Ship wrecks are an unfortunate reality in the ever expanding global marketplace. Weather, inexperienced or inattentive crews, and equipment failures can all be contributing factors. When ships do sink, capsize, or run aground, and immediate concern is the likliehood of the escape of oil, fuel, and other hydrocarbons that can have a negative impact on the environment. The damage that can be done to local wildlife, fisheries, and the ecosystem can be far reaching. In addition, we have seen numerous examples of the damage spills can do to people who are impacted; fisheries, tourism, transportation, and recreation are just a few examples.
A recent occurence of another shipping accident was the capsizing of the Palau-registered Queen Hind, a livestock transport departing Romania in route to Saudi Arabia on Novemeber 24. The crew of 30 was rescued, along with a small number of sheep that were being exported. Tragically, over 14,000 sheep died as the result of this ship overturning shortly after leaving port.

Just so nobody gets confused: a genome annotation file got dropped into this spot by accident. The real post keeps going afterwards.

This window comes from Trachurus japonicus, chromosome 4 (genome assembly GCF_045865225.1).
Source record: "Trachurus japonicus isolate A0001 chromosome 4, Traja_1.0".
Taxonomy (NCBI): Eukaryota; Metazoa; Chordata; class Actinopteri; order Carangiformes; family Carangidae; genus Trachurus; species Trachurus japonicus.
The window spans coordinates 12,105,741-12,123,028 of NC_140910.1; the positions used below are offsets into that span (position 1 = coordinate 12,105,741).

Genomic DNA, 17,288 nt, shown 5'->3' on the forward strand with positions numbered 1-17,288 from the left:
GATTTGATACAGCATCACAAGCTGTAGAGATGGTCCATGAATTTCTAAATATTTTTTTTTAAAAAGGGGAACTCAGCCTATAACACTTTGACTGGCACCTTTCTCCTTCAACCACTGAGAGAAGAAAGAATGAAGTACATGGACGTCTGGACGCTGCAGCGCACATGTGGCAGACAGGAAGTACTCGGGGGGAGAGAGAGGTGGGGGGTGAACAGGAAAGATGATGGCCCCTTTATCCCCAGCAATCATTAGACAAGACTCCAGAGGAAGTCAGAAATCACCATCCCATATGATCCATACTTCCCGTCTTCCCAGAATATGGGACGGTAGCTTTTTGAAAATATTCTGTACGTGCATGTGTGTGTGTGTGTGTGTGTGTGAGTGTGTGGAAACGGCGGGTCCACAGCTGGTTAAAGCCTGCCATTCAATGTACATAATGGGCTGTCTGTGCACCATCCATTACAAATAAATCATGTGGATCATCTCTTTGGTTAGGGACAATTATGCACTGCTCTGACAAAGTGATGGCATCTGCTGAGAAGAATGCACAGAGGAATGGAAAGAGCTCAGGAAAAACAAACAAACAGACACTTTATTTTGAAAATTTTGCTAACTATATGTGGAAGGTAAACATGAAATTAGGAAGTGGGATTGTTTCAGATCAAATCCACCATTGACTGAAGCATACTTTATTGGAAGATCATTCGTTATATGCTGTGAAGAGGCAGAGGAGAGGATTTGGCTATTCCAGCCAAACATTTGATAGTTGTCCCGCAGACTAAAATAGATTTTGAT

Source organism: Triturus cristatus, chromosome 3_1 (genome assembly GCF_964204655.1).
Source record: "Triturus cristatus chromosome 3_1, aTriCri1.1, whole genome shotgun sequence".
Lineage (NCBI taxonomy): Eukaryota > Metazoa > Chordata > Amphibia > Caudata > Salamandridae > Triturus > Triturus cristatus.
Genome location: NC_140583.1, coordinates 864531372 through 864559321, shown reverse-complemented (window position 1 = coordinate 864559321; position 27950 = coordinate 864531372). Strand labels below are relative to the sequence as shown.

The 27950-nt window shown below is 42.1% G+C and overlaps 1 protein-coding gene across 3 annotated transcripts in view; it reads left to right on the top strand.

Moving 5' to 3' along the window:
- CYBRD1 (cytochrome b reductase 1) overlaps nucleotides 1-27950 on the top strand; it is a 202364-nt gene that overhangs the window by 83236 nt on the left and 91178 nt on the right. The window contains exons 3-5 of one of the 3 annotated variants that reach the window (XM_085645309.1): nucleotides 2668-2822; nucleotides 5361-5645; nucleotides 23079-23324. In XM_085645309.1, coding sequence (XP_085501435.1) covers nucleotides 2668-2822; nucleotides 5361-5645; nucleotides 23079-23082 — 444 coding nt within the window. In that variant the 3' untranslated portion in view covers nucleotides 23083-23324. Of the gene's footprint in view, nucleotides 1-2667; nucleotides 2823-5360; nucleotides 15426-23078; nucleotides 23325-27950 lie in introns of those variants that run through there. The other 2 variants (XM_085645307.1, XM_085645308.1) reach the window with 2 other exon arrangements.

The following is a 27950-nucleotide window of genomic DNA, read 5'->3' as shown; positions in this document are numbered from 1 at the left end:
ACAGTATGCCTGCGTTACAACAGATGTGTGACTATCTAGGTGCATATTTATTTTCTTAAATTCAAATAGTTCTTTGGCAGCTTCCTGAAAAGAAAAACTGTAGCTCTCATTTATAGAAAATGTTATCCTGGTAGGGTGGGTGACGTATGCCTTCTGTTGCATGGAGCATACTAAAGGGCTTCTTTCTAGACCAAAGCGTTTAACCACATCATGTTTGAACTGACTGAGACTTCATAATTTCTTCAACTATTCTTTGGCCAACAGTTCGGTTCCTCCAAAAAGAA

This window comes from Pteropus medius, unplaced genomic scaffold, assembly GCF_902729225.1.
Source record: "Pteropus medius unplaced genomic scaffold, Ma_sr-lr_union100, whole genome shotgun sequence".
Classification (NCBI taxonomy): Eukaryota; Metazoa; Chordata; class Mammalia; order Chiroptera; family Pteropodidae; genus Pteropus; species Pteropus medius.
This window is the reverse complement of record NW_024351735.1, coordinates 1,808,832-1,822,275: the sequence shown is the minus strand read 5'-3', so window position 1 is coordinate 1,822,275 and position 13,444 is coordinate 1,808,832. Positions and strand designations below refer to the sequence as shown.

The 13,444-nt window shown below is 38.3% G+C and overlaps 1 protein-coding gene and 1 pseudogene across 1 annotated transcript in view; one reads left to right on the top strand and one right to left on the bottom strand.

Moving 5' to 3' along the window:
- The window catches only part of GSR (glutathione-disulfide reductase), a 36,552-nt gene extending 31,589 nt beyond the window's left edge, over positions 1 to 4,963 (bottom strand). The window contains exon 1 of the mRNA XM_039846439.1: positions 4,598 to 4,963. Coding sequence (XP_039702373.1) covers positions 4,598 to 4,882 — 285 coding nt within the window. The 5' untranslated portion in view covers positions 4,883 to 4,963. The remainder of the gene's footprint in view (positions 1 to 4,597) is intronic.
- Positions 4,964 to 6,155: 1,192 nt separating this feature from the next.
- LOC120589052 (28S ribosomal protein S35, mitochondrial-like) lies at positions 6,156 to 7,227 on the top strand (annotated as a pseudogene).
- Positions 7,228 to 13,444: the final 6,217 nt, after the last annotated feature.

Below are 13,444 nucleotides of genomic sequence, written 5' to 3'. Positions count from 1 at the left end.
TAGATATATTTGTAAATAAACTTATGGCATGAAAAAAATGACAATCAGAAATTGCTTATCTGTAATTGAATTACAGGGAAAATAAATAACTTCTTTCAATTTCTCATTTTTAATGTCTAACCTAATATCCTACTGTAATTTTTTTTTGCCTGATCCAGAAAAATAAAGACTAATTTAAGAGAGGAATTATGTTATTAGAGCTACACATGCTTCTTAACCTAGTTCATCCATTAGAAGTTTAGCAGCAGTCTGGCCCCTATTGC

This accident emphasizes a growing concern regarding the welfare of animals being transported via long voyages aboard ships and freighters. In addition to the animals welfare, there are additional environmental and economic considerations, and a growing percentage of Europeans and voicing concern and calling on the European Union to force changes.